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A public policy blog from AEI
This week, White House budget chief and proud fiscal hawk Mick Mulvaney told Congress through President Trump’s latest budget that the need to grow the military won out over the desire to shrink the deficit.
But in true Mulvaney style, he also went on to tell Senator Patty Murray (D-WA) that if he were still in Congress, he would not vote for the budget he just submitted. While his office later backtracked, it’s safe to assume Mr. Mulvaney’s testimony under oath was entirely accurate and fully consistent with his long career championing deficit reduction.
It is remarkable that a former leading light of the Tea Party Caucus has confessed that the state of defense is so urgent as to usurp fiscal belt-tightening. But that assessment is increasingly — and objectively — undeniable.
The consequences stemming from a half dozen years of funding cuts without a corresponding reduction in demand for the military came to a visible and tragic crescendo last summer with two Navy ship collisions and the unnecessary deaths of 17 sailors.
Beyond the sticker shock of the $686 billion investment for the Pentagon in 2019 is an ugly reality of neglect. The Pentagon’s new National Defense Strategy admits as much saying the military is “emerging from a period of strategic atrophy.”
So while a 13% increase over FY 2017 defense spending and a 7% jump over last year’s original budget request is significant and welcome, this new money is primarily intended to fill the hole dug by the Budget Control Act and other woes. In Trumpian terms, it is not enough to buy a “bigly” buildup.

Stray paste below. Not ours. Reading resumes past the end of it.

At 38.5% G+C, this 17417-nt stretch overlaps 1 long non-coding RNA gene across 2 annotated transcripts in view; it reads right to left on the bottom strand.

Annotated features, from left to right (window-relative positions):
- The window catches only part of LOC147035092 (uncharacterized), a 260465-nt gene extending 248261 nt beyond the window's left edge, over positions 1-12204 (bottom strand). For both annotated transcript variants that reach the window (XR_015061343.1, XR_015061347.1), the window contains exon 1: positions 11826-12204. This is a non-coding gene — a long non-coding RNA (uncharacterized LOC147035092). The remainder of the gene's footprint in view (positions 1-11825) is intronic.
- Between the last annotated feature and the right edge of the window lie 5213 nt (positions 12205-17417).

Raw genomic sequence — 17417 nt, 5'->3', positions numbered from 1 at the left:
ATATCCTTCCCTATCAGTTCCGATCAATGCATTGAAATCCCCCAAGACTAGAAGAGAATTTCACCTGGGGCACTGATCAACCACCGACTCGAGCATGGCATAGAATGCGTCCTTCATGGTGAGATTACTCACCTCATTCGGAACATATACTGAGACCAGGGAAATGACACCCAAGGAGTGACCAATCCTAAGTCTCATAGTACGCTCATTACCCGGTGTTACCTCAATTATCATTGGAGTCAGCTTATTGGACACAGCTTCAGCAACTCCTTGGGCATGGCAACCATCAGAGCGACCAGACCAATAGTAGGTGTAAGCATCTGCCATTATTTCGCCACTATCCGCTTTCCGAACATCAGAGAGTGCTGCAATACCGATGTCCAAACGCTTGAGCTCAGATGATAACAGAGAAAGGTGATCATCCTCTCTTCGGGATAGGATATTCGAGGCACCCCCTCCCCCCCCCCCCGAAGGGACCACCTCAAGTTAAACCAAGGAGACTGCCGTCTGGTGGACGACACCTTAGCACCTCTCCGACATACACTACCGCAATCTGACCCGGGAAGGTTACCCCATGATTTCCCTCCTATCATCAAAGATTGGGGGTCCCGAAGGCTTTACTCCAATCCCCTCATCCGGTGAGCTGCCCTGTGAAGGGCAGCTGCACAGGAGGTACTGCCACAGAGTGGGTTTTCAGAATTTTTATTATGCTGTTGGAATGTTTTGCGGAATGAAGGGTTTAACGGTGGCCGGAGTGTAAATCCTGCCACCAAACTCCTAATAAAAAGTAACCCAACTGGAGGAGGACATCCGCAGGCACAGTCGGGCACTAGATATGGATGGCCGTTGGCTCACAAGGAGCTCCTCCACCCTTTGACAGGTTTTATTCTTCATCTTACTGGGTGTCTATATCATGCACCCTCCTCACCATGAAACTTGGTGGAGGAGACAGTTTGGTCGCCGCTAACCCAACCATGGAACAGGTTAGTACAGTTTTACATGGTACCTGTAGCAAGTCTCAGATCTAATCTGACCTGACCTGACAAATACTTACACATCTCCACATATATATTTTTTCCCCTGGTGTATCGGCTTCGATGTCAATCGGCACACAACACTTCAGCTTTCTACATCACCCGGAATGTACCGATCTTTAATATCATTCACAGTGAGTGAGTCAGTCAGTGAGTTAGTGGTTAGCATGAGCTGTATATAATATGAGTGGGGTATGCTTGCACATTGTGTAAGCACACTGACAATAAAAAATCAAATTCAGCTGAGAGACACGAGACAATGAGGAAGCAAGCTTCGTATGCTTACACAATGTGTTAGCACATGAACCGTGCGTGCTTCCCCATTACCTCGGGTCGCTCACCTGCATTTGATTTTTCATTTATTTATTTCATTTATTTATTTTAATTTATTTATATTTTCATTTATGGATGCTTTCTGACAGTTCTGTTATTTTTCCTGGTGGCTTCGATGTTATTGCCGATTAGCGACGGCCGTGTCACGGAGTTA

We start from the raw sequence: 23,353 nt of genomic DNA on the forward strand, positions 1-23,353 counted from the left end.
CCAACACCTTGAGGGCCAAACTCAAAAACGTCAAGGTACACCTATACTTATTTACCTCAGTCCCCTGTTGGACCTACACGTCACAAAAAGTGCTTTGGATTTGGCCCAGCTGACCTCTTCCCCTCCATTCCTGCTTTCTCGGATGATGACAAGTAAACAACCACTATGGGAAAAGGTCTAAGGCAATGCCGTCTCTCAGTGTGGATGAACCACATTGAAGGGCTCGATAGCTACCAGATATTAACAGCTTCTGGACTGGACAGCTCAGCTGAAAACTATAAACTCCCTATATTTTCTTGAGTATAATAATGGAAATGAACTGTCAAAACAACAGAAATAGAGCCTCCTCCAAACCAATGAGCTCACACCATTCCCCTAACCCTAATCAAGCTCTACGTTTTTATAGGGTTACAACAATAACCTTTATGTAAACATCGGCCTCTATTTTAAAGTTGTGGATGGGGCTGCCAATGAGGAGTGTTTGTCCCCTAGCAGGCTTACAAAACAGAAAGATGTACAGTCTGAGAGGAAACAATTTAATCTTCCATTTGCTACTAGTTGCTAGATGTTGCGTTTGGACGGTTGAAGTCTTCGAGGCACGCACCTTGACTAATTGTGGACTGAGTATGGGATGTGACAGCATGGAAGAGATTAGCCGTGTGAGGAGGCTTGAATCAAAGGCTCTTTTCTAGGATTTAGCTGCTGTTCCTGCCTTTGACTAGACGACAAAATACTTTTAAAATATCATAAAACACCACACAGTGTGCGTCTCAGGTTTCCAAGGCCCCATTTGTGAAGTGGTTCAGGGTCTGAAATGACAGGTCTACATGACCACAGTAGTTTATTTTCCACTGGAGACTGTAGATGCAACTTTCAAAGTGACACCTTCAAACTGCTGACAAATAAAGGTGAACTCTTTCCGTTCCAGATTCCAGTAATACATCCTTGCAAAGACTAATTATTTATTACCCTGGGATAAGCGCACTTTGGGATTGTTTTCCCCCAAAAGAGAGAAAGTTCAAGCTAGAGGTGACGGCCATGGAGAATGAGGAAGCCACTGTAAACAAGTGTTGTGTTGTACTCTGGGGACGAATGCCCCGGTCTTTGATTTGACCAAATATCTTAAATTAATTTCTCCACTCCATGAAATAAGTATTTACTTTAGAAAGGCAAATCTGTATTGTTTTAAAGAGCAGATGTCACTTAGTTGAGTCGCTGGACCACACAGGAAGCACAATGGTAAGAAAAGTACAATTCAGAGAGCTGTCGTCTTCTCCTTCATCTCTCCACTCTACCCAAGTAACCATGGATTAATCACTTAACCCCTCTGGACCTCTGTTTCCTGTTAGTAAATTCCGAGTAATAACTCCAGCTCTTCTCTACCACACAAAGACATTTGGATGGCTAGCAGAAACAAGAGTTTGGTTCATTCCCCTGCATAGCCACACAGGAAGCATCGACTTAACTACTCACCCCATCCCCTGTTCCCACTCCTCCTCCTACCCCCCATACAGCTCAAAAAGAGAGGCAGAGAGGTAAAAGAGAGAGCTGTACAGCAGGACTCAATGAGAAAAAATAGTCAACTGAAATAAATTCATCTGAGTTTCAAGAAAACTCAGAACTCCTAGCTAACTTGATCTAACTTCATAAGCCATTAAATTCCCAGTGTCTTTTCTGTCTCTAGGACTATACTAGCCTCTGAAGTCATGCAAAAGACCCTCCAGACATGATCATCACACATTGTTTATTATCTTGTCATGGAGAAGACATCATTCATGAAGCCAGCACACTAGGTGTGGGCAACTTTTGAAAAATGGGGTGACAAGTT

Legislators should be prepared to accept the truth that this influx of cash will not be enough to dramatically reshape the force or rebuild it along the lines of a Reagan-style buildup — or even something outlined by then-candidate Trump on the campaign trail. Compared to the Congressional plan outlining $700 billion in defense spending for 2018 that Trump signed into law in December, funding for new equipment actually falls by nearly 3% in Trump’s bigger 2019 budget. Nevertheless, the president should get credit for proposing a sizable increase to research and development.
What’s the result of investing in readiness and research while ignoring procurement? A “barbell” budget filling needed gaps caused by past spending cuts and developing the technologies needed to win the wars of the 2030s, while shortchanging the messy middle.
Unfortunately, it’s that period that holds the most risk for the United States. After all, if we are weak today and will be strong tomorrow, adversaries know it is better to act now than later.
If all of this sounds familiar, it should — despite Trump’s banter and higher toplines, his overall approach bears many similarities with strategies President Obama used throughout his administration. Trump’s debt-financed defense budget request growth results is the largest topline request since fiscal year 2011 — the same year the Budget Control Act was passed. His decision to prioritize high-tech weapons over proven systems is the same recipe the Secretary of Defense Ash Carter suggested.
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